Research ArticleGENETICS

Mitochondria-encoded genes contribute to evolution of heat and cold tolerance in yeast

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Science Advances  30 Jan 2019:
Vol. 5, no. 1, eaav1848
DOI: 10.1126/sciadv.aav1848
  • Fig. 1 A noncomplementation screen identified genes underlying phenotypic divergence between S. cerevisiae and S. uvarum.

    (A) S. cerevisiae and S. uvarum differ in heat (37°C), copper (0.5 mM, 22°C), and ethanol (10%, 30°C) tolerance. The resistant S. cerevisiae alleles are dominant, shown by the hybrid (S. cerevisiae × S. uvarum), compared to S. cerevisiae (diploid, S288C background) and S. uvarum (diploid, CBS7001 background). Growth is after 3 days. (B) S. cerevisiae haploid deletion collection was crossed to S. uvarum to construct an interspecies hemizygote collection. The number of noncomplementing genes is shown for each phenotype; the asterisk indicates that the number includes strains carrying S. uvarum mtDNA. (C) HFA1 hemizygote with only an S. cerevisiae allele (sc/−) shows better 37°C growth than one with only an S. uvarum allele (−/su). Growth is after 5 days. See fig. S1B for quantification. NA, not available.

  • Fig. 2 Mitochondria-encoded genes affect heat and cold tolerance.

    (A) Hybrids with S. cerevisiae (sc) and S. uvarum (su) mtDNA differ in high- and low-temperature growth. Growth is after 5 days (22° and 37°C) or 124 days (4°C). (B) Recombinant strains (rows) derived from mutant crosses (left) are clustered by genotype (middle). Wild-type S. cerevisiae (wt_sc) and S. uvarum (wt_su) mitotypes are at the bottom and top, respectively. Allele identity is shown for 12,574 orthologous single-nucleotide markers (sc and sc-90, S. cerevisiae; su and su-90, S. uvarum; mixed, heterozygous or chimeric; white, no data) in the S. cerevisiae gene order (bottom). Right: 37°C growth is the average size of nonpetite colonies on glycerol plates. Far right: The presence of 4°C glycerol growth is indicated by solid squares. (C) Effect size of S. cerevisiae alleles on 37°C growth on glycerol, with error bars representing 95% confidence intervals. The y axis is scaled to the phenotype of wild-type S. uvarum and S. cerevisiae mitotype (horizontal lines). Transfer RNAs (tRNAs) are labeled by their single-letter amino acid code and a black bar. Blue dashed lines indicate genome positions of S. uvarum genes compared to S. cerevisiae.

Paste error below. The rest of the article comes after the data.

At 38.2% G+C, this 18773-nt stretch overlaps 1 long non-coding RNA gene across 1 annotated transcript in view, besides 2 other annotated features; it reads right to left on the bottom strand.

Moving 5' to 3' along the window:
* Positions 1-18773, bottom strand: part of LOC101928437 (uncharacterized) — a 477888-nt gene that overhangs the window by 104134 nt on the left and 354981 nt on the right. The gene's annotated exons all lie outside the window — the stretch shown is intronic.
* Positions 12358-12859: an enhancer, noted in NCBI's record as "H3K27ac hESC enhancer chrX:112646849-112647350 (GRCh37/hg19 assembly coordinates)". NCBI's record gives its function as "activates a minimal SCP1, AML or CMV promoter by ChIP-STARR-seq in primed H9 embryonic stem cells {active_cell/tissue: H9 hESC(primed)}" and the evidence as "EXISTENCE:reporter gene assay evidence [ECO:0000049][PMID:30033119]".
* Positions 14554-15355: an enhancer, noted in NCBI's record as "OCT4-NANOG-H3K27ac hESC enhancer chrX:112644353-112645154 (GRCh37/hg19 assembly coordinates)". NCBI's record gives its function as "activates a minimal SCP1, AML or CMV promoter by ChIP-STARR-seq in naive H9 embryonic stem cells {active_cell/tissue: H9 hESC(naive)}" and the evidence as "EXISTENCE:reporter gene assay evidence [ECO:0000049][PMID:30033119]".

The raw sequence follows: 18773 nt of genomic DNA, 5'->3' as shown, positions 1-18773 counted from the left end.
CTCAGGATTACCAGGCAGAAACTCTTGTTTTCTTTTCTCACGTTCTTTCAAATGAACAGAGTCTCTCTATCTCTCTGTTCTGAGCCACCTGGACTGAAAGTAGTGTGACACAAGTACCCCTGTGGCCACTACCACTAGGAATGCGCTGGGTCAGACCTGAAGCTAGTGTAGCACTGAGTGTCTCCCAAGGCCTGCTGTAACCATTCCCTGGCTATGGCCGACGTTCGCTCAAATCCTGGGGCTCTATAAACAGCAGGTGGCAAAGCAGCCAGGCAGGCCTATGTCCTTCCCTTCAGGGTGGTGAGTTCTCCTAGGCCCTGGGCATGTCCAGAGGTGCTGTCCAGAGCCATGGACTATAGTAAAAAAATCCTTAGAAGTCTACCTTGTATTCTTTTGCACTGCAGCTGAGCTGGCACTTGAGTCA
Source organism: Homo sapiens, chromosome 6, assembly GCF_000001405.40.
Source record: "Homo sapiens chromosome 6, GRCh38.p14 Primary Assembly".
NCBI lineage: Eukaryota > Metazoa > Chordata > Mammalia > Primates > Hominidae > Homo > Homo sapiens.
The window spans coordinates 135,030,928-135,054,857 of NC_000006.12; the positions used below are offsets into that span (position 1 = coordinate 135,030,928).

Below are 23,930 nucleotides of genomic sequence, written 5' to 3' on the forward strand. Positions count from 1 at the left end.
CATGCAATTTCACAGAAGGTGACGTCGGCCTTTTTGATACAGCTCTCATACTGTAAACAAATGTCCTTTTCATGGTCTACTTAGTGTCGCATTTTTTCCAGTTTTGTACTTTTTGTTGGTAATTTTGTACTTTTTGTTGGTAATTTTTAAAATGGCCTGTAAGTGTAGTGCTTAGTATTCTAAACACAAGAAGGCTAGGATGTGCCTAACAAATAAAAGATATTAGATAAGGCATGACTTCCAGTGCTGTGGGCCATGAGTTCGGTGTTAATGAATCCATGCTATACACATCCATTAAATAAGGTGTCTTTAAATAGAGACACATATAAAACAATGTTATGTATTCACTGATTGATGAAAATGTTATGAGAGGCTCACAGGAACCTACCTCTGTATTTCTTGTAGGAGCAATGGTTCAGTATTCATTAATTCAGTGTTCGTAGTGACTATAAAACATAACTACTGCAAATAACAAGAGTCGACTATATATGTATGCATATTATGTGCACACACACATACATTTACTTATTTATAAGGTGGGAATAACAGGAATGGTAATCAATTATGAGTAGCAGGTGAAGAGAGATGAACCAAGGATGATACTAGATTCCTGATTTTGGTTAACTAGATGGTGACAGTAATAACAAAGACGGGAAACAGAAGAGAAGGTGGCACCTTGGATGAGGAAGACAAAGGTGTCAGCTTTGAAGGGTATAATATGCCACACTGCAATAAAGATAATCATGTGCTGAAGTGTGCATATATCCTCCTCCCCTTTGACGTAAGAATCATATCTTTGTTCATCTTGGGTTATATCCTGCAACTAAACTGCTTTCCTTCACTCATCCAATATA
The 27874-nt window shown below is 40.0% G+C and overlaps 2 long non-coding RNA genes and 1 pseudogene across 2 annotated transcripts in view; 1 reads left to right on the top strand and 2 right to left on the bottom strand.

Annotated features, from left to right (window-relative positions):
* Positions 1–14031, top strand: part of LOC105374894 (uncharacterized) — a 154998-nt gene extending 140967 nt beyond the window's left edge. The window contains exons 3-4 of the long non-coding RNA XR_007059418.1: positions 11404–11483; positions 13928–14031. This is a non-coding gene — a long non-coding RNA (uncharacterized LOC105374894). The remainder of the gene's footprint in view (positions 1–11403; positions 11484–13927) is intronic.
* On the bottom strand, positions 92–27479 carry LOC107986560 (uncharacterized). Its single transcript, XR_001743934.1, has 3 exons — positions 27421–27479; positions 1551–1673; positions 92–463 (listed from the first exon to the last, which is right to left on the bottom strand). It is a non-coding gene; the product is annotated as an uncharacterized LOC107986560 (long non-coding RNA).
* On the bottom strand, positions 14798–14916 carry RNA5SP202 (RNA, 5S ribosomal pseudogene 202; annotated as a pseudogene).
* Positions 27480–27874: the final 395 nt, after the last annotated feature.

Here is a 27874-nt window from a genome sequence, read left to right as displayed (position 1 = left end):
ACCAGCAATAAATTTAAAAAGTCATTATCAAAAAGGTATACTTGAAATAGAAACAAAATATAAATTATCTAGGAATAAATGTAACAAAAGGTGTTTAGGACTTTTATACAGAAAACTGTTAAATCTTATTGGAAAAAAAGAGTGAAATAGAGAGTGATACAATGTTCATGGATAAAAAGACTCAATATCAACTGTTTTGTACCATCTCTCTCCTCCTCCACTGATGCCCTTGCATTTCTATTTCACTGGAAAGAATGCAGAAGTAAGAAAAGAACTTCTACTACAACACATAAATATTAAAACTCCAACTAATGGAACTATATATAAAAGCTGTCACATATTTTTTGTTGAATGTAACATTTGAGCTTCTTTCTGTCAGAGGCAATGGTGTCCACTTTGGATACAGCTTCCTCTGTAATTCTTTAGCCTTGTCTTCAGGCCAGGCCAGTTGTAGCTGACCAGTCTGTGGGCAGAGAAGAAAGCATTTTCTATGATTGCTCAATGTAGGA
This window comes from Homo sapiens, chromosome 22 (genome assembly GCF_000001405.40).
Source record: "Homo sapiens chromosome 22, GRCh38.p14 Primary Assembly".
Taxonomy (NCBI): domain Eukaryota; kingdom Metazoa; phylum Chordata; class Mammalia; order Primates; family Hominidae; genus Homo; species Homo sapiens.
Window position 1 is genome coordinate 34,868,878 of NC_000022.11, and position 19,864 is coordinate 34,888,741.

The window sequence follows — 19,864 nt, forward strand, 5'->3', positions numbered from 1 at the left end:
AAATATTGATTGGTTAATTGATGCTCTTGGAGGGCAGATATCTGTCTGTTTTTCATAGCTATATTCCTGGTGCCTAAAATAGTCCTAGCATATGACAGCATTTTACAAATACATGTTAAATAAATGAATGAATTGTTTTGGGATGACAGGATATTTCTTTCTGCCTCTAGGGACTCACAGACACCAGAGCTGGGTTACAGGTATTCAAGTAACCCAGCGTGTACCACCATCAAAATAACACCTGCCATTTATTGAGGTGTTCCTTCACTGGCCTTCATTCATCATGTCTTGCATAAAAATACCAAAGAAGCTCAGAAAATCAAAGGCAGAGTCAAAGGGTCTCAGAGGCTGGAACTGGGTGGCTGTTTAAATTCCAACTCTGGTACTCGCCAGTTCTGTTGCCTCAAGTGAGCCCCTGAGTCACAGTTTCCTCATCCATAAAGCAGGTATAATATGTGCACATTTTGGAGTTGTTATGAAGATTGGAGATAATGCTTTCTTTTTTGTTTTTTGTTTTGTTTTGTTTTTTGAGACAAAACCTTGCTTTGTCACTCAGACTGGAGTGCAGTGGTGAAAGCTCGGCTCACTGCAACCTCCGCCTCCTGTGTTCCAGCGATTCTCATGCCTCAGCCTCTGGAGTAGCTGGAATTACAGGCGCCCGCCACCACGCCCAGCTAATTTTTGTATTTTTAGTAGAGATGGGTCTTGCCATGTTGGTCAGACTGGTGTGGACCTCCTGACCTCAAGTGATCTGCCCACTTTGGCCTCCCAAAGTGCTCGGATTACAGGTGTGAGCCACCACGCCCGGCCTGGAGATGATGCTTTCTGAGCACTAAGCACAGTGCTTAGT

• Fig. 3 COX1 coding alleles affect growth at high and low temperature.

    Hybrids carrying allele replacements and two wild-type controls were plated with 1:10 serial dilution and incubated at indicated temperatures. Growth is after 4 days for 25°C and 37°C, 25 days for 4°C on glucose, and 53 days for 4°C on glycerol. sc, S. cerevisiae; su, S. uvarum; mt, mtDNA. Alleles in the brackets were integrated into their endogenous position in S. cerevisiae mtDNA.

Supplementary Materials

  • Supplementary material for this article is available at http://advances.sciencemag.org/cgi/content/full/5/1/eaav1848/DC1

    Supplementary Text

    Fig. S1. Reciprocal hemizygosity test of HFA1 and CUP2.

    Fig. S2. Fermentative and respiratory growth of interspecific hybrids with reciprocal mitotypes at different temperatures.

    Fig. S3. Rescue of S. cerevisiae (sc) mitochondrial knockouts by recombination with S. uvarum (su) mitotypes.

    Fig. S4. Recombinant genotypes and examples of recombination breakpoints.

    Fig. S5. High petite rate of S. uvarum mitotype and its association with ORF1.

    Fig. S6. Procedure for mitochondrial allele replacement.

    Fig. S7. Background-dependent allele effects of COX1.

    Table S1. Aneuploidy in the recombinants.

    Table S2. Strains used in this study.

    Data file S1. Results of noncomplementation screen.

    Data file S2. Recombinant strain genotypes and phenotypes.

    References (5965)

  • Supplementary Materials

    The PDF file includes:

    • Supplementary Text
    • Fig. S1. Reciprocal hemizygosity test of HFA1 and CUP2.
    • Fig. S2. Fermentative and respiratory growth of interspecific hybrids with reciprocal mitotypes at different temperatures.
    • Fig. S3. Rescue of S. cerevisiae (sc) mitochondrial knockouts by recombination with S. uvarum (su) mitotypes.
    • Fig. S4. Recombinant genotypes and examples of recombination breakpoints.
    • Fig. S5. High petite rate of S. uvarum mitotype and its association with ORF1.
    • Fig. S6. Procedure for mitochondrial allele replacement.
    • Fig. S7. Background-dependent allele effects of COX1.
    • Table S1. Aneuploidy in the recombinants.
    • Legend for table S2
    • Legends for data files S1 and S2
    • References (5965)

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    Other Supplementary Material for this manuscript includes the following:

    • Table S2 (Microsoft Excel format). Strains used in this study.
    • Data file S1 (Microsoft Excel format). Results of noncomplementation screen.
    • Data file S2 (Microsoft Excel format). Recombinant strain genotypes and phenotypes.

    Files in this Data Supplement:

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